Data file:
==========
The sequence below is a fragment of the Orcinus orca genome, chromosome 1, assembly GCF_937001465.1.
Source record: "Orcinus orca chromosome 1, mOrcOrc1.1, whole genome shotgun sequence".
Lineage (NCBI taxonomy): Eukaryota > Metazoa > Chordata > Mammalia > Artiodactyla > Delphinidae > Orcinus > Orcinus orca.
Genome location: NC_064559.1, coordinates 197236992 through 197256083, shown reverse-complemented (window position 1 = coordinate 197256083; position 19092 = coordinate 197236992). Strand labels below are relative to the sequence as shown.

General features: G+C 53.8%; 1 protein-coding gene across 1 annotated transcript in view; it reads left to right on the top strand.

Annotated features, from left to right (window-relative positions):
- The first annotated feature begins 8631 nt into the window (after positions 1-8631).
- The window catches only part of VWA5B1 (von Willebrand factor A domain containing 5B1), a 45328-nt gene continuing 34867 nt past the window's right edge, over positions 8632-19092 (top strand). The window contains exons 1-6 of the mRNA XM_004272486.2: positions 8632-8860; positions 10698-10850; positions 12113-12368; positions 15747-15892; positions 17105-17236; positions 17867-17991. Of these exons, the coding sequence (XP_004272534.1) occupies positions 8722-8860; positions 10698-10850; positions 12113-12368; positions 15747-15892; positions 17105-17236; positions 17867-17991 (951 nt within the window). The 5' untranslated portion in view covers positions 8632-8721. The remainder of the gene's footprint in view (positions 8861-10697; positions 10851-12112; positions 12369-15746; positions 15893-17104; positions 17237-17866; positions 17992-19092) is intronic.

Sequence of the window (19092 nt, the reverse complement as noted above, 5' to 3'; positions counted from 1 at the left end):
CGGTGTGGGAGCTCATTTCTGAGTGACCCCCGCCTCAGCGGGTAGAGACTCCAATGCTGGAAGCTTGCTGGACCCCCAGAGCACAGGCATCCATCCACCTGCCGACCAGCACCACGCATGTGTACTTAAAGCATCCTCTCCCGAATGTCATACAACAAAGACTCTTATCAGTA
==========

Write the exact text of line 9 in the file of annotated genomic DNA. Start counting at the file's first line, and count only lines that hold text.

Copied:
Sequence of the window (19092 nt, the reverse complement as noted above, 5' to 3'; positions counted from 1 at the left end):